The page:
Buying a Porsche 911 GT3 of any vintage is an expensive endeavor, especially if you’re like me and prefers a model made in this decade. Spending six figures on a fun sports car is far from the usual automotive purchase, and I’m most certainly not well enough financially to carelessly drop such amounts of coin. The GT3 represent the prototypical car enthusiast “dream car” for me, and as such it does involve some monetary juggling in order to purchase it.
As mentioned, I am not made of money, I do not come from money, and my salary from employment is solidly middle-class, so long as you discount that I live in San Francisco, one of the most expensive region on this planet. The reason I can afford a car like the GT3 is two fold: one, I’ve been saving religiously ever since I started working, and two, I don’t spend much on other items materialistic.
When you love cars as much as I do, there’s zero qualms with spending such exorbitant sum on the hobby. I just have to cut back on other parts of my budget to bring about the proper balance. Honestly, if that money isn’t spent on cars, it’ll probably be something else; I’m not any different than people who choose to go traveling all over the world; they have their passion, I have mine.
Indeed it’s much easier to hate on the person who’s got the super nice car, isn’t it? Oh, isn’t this some rich douchebag. Few would see a Lamborghini driver and and think the guy must have worked tirelessly for years to afford his dream machine. No, it’s far easier to jump to the conclusion that it’s a silver spoon, or yet another rich tech bro.
I don’t put stock in the perception of me by others; I can’t control their feelings, only me own.
Even with the money I’ve diligently saved, I’m going to need additional financing to buy the GT3. Contrary to popular belief, even rich car folks, who presumably can pay the full cash amount for a car no issues, finance their purchases. It’s the logical thing to do: if interest rate on a loan is lower than the rate of return possible elsewhere, any extra cash beyond an appropriate downpayment is better served not tied up to vehicle.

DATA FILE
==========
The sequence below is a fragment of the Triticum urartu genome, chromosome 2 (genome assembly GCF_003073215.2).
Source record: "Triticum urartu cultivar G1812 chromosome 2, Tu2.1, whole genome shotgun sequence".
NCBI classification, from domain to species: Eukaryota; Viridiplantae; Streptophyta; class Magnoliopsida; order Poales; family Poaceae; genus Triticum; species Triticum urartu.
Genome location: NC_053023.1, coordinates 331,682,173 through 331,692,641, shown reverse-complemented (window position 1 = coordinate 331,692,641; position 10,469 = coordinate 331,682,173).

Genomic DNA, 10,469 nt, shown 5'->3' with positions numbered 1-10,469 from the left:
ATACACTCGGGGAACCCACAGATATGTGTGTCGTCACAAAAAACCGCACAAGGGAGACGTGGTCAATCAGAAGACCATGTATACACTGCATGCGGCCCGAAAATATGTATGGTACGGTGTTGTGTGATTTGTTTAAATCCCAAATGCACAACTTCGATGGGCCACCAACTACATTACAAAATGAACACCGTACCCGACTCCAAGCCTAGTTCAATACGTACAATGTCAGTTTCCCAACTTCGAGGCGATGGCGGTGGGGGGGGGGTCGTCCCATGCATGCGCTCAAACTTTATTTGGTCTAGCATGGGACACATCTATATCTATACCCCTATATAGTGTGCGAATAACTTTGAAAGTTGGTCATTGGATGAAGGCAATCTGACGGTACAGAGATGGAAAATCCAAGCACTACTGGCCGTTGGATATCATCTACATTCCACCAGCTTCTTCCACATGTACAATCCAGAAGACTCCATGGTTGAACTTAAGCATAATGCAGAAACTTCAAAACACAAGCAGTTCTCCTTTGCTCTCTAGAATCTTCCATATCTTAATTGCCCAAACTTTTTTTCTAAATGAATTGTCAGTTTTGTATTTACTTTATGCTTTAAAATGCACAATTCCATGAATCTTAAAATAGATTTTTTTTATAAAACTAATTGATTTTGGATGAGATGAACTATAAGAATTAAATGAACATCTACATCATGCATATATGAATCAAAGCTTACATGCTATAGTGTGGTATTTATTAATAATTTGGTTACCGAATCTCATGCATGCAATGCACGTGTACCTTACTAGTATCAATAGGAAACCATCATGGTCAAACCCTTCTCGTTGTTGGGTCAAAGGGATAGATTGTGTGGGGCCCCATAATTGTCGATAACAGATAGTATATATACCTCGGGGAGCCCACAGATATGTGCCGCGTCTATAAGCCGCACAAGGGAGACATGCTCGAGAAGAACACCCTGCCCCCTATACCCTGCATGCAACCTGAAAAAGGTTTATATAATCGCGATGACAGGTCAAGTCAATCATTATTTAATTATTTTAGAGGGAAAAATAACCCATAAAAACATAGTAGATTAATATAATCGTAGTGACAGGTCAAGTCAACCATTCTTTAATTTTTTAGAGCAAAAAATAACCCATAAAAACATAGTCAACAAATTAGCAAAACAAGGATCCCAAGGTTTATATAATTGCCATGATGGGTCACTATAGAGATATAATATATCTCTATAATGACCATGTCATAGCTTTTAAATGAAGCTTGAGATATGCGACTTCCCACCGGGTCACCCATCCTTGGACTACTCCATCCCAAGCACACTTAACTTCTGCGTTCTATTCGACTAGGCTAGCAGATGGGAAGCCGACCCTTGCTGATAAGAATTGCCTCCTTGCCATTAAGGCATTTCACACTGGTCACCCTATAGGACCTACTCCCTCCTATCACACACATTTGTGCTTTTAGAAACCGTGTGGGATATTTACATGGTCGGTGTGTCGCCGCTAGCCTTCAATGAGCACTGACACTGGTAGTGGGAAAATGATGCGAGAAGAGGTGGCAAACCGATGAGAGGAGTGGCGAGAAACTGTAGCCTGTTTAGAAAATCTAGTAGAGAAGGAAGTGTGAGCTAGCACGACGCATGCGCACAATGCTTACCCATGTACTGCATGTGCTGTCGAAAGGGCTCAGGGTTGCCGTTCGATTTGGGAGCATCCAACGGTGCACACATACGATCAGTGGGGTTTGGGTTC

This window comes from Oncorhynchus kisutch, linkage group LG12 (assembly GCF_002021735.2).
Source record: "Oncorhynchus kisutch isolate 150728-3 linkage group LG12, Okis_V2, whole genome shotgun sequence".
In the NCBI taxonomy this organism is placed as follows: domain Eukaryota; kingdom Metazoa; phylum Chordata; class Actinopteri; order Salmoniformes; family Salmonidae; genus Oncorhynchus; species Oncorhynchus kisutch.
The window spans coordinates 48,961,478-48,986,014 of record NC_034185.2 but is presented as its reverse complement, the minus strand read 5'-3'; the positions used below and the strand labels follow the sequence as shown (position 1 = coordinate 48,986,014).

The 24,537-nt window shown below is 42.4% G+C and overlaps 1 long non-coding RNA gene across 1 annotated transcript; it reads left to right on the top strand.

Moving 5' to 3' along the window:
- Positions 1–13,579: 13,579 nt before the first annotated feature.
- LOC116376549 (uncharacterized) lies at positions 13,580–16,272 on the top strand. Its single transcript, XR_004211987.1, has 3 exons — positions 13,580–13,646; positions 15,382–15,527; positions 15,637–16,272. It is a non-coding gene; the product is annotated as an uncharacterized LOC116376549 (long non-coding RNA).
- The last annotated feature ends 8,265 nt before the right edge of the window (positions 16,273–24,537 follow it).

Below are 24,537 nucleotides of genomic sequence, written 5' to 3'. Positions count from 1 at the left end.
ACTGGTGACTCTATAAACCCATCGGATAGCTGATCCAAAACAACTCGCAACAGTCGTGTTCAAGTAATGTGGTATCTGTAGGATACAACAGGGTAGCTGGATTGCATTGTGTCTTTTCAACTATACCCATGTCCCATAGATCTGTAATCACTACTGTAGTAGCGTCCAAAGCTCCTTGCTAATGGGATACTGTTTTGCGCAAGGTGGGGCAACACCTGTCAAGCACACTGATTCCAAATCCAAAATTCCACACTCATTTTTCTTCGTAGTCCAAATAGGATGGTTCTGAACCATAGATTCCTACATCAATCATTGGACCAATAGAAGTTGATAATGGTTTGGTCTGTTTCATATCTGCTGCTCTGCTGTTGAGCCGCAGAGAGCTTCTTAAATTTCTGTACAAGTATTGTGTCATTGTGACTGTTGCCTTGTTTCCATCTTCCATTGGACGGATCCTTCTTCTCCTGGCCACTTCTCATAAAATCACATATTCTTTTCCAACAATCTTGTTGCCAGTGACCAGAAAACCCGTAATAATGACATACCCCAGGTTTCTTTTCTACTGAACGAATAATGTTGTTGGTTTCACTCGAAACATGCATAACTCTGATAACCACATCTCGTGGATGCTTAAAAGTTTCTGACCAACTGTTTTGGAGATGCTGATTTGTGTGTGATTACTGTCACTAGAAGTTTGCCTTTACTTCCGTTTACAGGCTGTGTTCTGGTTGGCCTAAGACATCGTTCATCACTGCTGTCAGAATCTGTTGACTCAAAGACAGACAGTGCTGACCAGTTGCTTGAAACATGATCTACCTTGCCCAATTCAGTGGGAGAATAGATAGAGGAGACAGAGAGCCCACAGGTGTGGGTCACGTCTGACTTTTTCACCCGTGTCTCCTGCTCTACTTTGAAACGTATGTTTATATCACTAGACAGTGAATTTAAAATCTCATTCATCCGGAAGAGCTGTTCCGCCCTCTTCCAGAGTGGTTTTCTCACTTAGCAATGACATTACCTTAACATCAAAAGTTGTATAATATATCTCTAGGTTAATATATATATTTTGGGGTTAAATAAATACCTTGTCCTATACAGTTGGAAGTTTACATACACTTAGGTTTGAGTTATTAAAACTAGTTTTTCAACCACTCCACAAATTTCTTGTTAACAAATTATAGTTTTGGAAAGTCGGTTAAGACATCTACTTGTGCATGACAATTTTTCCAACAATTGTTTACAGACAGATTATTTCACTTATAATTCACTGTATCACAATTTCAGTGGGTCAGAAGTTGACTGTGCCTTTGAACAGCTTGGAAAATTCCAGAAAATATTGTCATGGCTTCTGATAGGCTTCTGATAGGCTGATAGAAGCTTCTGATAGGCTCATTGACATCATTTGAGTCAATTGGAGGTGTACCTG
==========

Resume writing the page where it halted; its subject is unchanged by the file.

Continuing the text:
I of course don’t have such “extra cash”, but nevertheless I need a car loan. How exactly does one go about borrowing money for a used car selling for six figures? The same as any normal car.
If I were buying a brand new car, the process would’ve been easy: get a loan at the dealer. They usually have the best deals because manufacturers tend to subsidize loans on new cars with low interest rates. Obviously I am buying a used car, so rates a dealership can get me will be the same as I can get privately at a bank or Credit Union. To make things worst, the Fed raised interest rates three times in 2018, so the cost of borrowing money have gone up commensurately for everyone.
Credit Unions were where I started my search. From the bit of sleuthing online, the name that came up most often was PenFed. It seems lots of car guys have financed their purchases through them, and particularly, Youtuber Doug DeMuro borrowed money via PenFed to buy his Ford GT. All this gave me great confidence, and PenFed’s rates are amongst the most competitive, too. I was entirely ready to apply when I perchance saw another option.
LightStream was a name that came up often amongst the Tesla crowd. Like most other banks, LightStream offers loans for automobiles, but with one key differentiator: LightStream does not require collateral. In typical car financing, the bank would keep a vehicle’s title until the entire loan amount is paid in full. The buyer doesn’t really “own” the car outright until that is done - the bank has a ‘lien” on it. The title acts as collateral for the bank so that in the event of non-payment, there’s recourse to recoup money.
LightStream lets the borrower keep the title, and are only trusting on his or her word (and credit history) that the loan agreement will be fulfilled. This was immediately attractive to me because it means I wouldn’t have to wait five years to have the GT3’s title in my hands. Even more impressive is that LightStream will match any rate you are able to secure at other banks/credit unions, effectively costing nothing to switch to them for a loan.
It has to be said that in order to quality for a LightStream loan, you must have superb credit, with a score well into the 700s, preferably 800s. People with not so good credit are too much of a liability to be given an unsecured loan at any interest rate.
Applying for loan with LightStream is fantastically simple: fives minutes filling out an online form, and within a few hours, I got an email stating my application was approved. After that it’s only another five minutes or so on the website to complete the process. Depending on the amount you’re asking to borrow, LightStream might not even ask for copies of pay-stubs and money accounts - they did not in my case.
The process was ridiculously easy, and the loan amount was depositing into my checking account the very next day. With the entire potential cost of the car secure and ready, the game was on to find the suitable GT3 to buy.